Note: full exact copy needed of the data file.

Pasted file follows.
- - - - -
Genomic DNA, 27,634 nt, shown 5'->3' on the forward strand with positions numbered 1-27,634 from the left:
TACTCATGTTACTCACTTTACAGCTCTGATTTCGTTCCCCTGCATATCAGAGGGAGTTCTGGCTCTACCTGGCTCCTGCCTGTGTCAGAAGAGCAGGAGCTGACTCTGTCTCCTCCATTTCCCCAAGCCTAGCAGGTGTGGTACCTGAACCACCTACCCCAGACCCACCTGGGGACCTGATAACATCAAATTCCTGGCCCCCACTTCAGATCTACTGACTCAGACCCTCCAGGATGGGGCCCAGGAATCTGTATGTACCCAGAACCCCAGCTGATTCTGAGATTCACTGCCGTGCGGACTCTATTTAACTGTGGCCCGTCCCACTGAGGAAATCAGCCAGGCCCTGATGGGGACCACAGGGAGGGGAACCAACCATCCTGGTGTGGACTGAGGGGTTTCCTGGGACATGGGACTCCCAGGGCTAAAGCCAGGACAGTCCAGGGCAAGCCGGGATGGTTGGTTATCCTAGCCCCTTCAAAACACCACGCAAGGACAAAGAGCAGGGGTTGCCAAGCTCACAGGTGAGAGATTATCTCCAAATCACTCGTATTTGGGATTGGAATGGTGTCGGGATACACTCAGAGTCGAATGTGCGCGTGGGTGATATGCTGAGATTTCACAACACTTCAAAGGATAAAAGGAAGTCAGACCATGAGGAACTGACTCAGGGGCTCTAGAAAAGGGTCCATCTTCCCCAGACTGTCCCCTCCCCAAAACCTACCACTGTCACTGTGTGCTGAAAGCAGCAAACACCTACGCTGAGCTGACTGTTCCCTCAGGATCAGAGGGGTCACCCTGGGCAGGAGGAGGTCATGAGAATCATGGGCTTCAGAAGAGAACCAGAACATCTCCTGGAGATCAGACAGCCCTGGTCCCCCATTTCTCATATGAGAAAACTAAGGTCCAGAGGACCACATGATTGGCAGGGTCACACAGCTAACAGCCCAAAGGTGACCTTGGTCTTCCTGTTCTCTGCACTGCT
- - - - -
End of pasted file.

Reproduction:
Genomic DNA, 27,634 nt, shown 5'->3' on the forward strand with positions numbered 1-27,634 from the left:
TACTCATGTTACTCACTTTACAGCTCTGATTTCGTTCCCCTGCATATCAGAGGGAGTTCTGGCTCTACCTGGCTCCTGCCTGTGTCAGAAGAGCAGGAGCTGACTCTGTCTCCTCCATTTCCCCAAGCCTAGCAGGTGTGGTACCTGAACCACCTACCCCAGACCCACCTGGGGACCTGATAACATCAAATTCCTGGCCCCCACTTCAGATCTACTGACTCAGACCCTCCAGGATGGGGCCCAGGAATCTGTATGTACCCAGAACCCCAGCTGATTCTGAGATTCACTGCCGTGCGGACTCTATTTAACTGTGGCCCGTCCCACTGAGGAAATCAGCCAGGCCCTGATGGGGACCACAGGGAGGGGAACCAACCATCCTGGTGTGGACTGAGGGGTTTCCTGGGACATGGGACTCCCAGGGCTAAAGCCAGGACAGTCCAGGGCAAGCCGGGATGGTTGGTTATCCTAGCCCCTTCAAAACACCACGCAAGGACAAAGAGCAGGGGTTGCCAAGCTCACAGGTGAGAGATTATCTCCAAATCACTCGTATTTGGGATTGGAATGGTGTCGGGATACACTCAGAGTCGAATGTGCGCGTGGGTGATATGCTGAGATTTCACAACACTTCAAAGGATAAAAGGAAGTCAGACCATGAGGAACTGACTCAGGGGCTCTAGAAAAGGGTCCATCTTCCCCAGACTGTCCCCTCCCCAAAACCTACCACTGTCACTGTGTGCTGAAAGCAGCAAACACCTACGCTGAGCTGACTGTTCCCTCAGGATCAGAGGGGTCACCCTGGGCAGGAGGAGGTCATGAGAATCATGGGCTTCAGAAGAGAACCAGAACATCTCCTGGAGATCAGACAGCCCTGGTCCCCCATTTCTCATATGAGAAAACTAAGGTCCAGAGGACCACATGATTGGCAGGGTCACACAGCTAACAGCCCAAAGGTGACCTTGGTCTTCCTGTTCTCTGCACTGCT